Negotiations over how to fit shipping into any post-Kyoto climate change treaty ended in another stalemate on Friday, after the UN shipping agency failed to reach agreement on a proposal aimed at curbing carbon emissions from new ships.
Delegates attending a session of the International Maritime Organisation’s (IMO) marine environment protection committee (MEPC), had considered a proposal submitted by Japan, Norway and the US designed to increase the adoption of technical and operational measures that can reduce CO2 emissions from ships.
The proposals included plans for an energy efficiency index designed to help operators assess the environmental credentials of new vessels, as well as the development of clearer fuel efficient best practices for existing and new ships.
But delegates failed to reach a consensus and said more work was needed on the plans. “Development of the technical issues did not progress to a degree that the measures could be considered complete,” John Aitken, secretary general of industry lobby group Shipping Emissions Abatement and Trading (SEAaT) which is pushing for the adoption of CO2 reduction policies, told Reuters.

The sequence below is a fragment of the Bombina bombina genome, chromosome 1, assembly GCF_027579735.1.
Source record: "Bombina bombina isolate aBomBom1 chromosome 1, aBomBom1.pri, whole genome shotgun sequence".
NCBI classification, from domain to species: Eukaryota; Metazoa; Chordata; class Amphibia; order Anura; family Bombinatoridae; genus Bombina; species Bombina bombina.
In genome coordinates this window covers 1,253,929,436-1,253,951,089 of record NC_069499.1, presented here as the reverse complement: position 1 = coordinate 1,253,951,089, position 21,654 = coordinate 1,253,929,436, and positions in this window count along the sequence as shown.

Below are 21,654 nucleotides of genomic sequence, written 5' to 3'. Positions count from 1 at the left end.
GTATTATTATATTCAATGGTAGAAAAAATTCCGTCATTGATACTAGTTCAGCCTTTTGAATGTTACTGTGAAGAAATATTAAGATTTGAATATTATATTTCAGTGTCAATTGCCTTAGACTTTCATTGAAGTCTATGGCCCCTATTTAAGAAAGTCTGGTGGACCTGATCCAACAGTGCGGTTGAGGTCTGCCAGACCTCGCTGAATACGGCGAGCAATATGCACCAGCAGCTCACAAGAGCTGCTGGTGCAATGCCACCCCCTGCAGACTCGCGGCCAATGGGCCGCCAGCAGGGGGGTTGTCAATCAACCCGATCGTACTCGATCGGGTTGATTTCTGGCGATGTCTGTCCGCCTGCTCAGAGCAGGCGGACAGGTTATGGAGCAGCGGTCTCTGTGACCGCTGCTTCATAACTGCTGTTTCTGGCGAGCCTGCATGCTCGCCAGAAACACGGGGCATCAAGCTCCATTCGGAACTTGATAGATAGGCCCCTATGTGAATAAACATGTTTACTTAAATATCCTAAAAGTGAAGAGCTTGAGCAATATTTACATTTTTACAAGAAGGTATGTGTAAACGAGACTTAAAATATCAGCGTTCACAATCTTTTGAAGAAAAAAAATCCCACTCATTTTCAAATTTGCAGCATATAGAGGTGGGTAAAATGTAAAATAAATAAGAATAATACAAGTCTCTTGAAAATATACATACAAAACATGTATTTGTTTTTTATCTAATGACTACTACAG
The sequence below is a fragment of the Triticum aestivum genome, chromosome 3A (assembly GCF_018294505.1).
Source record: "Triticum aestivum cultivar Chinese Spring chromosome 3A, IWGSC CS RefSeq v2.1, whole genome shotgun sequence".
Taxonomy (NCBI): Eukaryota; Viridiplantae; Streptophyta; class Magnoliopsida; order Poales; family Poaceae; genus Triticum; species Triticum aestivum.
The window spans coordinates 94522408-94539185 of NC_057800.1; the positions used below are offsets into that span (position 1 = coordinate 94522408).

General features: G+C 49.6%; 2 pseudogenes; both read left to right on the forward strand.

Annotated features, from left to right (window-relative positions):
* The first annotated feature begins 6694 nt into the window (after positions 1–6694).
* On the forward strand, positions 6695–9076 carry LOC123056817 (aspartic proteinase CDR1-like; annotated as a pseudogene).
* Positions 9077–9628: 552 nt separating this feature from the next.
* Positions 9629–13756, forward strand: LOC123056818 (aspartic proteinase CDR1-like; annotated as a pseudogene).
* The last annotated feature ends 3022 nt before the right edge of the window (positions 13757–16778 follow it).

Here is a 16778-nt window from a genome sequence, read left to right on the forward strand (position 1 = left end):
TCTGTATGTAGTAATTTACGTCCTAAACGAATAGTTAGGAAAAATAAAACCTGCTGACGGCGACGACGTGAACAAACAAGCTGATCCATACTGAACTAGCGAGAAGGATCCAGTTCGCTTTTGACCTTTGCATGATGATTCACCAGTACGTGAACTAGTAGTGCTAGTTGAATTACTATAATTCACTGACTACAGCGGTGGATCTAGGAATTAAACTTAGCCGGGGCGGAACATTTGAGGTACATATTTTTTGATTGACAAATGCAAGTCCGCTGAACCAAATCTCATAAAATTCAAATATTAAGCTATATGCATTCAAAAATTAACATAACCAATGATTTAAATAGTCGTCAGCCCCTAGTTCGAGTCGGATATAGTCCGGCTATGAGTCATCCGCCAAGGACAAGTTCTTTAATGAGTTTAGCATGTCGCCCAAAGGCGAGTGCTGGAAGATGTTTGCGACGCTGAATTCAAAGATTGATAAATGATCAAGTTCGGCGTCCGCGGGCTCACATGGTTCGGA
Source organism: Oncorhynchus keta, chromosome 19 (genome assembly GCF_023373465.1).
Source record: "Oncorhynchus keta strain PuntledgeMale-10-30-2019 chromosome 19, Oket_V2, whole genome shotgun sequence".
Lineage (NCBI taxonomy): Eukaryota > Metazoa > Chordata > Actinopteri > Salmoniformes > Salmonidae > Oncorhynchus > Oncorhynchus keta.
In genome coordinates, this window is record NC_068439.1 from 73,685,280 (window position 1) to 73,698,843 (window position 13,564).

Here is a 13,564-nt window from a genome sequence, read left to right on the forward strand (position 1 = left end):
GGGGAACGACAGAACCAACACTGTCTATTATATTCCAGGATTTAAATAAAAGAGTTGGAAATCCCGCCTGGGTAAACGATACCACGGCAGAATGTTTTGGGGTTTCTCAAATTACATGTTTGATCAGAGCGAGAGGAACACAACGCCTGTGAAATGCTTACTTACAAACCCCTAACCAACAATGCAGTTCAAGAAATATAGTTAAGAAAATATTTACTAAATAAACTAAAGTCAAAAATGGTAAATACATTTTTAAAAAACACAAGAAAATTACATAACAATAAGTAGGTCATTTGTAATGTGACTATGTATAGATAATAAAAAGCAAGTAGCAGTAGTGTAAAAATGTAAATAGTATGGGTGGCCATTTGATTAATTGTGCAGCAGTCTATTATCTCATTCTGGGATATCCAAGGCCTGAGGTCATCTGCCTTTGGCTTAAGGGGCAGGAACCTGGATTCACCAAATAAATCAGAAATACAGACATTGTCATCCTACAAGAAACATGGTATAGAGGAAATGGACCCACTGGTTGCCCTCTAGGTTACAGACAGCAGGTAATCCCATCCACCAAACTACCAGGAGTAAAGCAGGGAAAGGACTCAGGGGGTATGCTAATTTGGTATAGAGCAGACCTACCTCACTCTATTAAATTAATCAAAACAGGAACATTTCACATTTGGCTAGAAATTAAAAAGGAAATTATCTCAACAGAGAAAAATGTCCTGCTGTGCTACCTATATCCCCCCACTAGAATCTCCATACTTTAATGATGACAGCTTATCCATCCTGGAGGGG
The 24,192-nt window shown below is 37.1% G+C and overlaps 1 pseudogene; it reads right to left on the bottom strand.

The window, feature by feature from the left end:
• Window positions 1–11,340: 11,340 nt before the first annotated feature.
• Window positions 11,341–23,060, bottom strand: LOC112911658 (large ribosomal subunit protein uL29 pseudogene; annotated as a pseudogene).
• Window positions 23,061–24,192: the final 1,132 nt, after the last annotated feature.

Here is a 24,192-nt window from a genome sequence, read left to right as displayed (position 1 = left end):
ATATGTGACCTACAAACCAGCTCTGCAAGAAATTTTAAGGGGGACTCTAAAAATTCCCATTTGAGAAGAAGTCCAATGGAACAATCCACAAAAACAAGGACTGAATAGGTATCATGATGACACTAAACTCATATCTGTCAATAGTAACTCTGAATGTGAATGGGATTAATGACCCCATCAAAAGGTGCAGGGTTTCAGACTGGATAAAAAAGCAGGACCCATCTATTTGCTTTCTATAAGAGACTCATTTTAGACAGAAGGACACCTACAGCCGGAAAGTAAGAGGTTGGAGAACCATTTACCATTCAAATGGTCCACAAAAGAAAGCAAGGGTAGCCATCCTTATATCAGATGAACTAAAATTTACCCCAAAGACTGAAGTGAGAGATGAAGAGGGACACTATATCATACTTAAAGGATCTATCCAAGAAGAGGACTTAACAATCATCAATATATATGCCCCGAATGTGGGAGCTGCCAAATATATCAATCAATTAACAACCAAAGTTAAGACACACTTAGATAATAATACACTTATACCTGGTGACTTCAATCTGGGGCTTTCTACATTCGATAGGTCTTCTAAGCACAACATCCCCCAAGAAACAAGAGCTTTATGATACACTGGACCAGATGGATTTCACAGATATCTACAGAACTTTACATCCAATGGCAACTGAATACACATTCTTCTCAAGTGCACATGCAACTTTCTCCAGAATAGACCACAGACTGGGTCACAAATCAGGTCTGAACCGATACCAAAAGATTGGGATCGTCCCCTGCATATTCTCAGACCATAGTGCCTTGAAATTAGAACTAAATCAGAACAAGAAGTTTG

SEAaT, whose members include BP’s and Royal Dutch Shell’s shipping units, said opposition from countries such as China and India to mandatory regulation had led to slow progress at the talks.
Aitken added that the “common but differentiated” principle, which places less obligation on developing countries to cut emissions and is fiercely defended by China and India, also hampered progress towards the development of market-based instruments such as a sector-wide cap-and-trade scheme for cutting the shipping industry’s carbon footprint.